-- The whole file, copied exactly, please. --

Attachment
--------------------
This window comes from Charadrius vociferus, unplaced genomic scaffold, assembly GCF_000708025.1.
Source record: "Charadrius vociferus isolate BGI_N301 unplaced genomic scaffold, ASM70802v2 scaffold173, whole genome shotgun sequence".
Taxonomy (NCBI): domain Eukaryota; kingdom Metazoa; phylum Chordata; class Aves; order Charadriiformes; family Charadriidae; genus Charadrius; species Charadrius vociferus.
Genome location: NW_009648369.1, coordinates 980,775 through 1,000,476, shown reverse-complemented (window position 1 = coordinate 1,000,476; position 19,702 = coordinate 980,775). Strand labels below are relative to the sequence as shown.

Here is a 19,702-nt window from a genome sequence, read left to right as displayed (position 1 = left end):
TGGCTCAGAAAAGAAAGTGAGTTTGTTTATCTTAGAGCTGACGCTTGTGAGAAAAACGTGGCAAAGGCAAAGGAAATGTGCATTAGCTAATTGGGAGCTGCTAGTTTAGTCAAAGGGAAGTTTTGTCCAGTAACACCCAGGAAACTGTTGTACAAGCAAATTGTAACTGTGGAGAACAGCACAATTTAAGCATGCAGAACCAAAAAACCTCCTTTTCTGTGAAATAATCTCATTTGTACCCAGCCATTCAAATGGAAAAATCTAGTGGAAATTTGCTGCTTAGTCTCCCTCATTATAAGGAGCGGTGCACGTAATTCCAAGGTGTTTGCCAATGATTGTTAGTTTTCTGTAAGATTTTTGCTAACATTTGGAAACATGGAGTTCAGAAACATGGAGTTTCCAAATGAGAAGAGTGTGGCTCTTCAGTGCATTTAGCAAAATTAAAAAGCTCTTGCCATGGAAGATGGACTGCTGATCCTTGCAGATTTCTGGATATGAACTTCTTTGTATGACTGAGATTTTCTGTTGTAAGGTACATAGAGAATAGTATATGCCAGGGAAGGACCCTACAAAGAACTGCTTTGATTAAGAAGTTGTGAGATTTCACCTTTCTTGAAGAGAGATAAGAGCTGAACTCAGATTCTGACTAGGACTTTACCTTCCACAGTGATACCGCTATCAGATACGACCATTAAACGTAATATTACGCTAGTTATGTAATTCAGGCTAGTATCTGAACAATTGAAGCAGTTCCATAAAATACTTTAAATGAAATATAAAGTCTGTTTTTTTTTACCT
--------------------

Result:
This window comes from Charadrius vociferus, unplaced genomic scaffold, assembly GCF_000708025.1.
Source record: "Charadrius vociferus isolate BGI_N301 unplaced genomic scaffold, ASM70802v2 scaffold173, whole genome shotgun sequence".
Taxonomy (NCBI): domain Eukaryota; kingdom Metazoa; phylum Chordata; class Aves; order Charadriiformes; family Charadriidae; genus Charadrius; species Charadrius vociferus.
Genome location: NW_009648369.1, coordinates 980,775 through 1,000,476, shown reverse-complemented (window position 1 = coordinate 1,000,476; position 19,702 = coordinate 980,775). Strand labels below are relative to the sequence as shown.

Here is a 19,702-nt window from a genome sequence, read left to right as displayed (position 1 = left end):
TGGCTCAGAAAAGAAAGTGAGTTTGTTTATCTTAGAGCTGACGCTTGTGAGAAAAACGTGGCAAAGGCAAAGGAAATGTGCATTAGCTAATTGGGAGCTGCTAGTTTAGTCAAAGGGAAGTTTTGTCCAGTAACACCCAGGAAACTGTTGTACAAGCAAATTGTAACTGTGGAGAACAGCACAATTTAAGCATGCAGAACCAAAAAACCTCCTTTTCTGTGAAATAATCTCATTTGTACCCAGCCATTCAAATGGAAAAATCTAGTGGAAATTTGCTGCTTAGTCTCCCTCATTATAAGGAGCGGTGCACGTAATTCCAAGGTGTTTGCCAATGATTGTTAGTTTTCTGTAAGATTTTTGCTAACATTTGGAAACATGGAGTTCAGAAACATGGAGTTTCCAAATGAGAAGAGTGTGGCTCTTCAGTGCATTTAGCAAAATTAAAAAGCTCTTGCCATGGAAGATGGACTGCTGATCCTTGCAGATTTCTGGATATGAACTTCTTTGTATGACTGAGATTTTCTGTTGTAAGGTACATAGAGAATAGTATATGCCAGGGAAGGACCCTACAAAGAACTGCTTTGATTAAGAAGTTGTGAGATTTCACCTTTCTTGAAGAGAGATAAGAGCTGAACTCAGATTCTGACTAGGACTTTACCTTCCACAGTGATACCGCTATCAGATACGACCATTAAACGTAATATTACGCTAGTTATGTAATTCAGGCTAGTATCTGAACAATTGAAGCAGTTCCATAAAATACTTTAAATGAAATATAAAGTCTGTTTTTTTTTACCT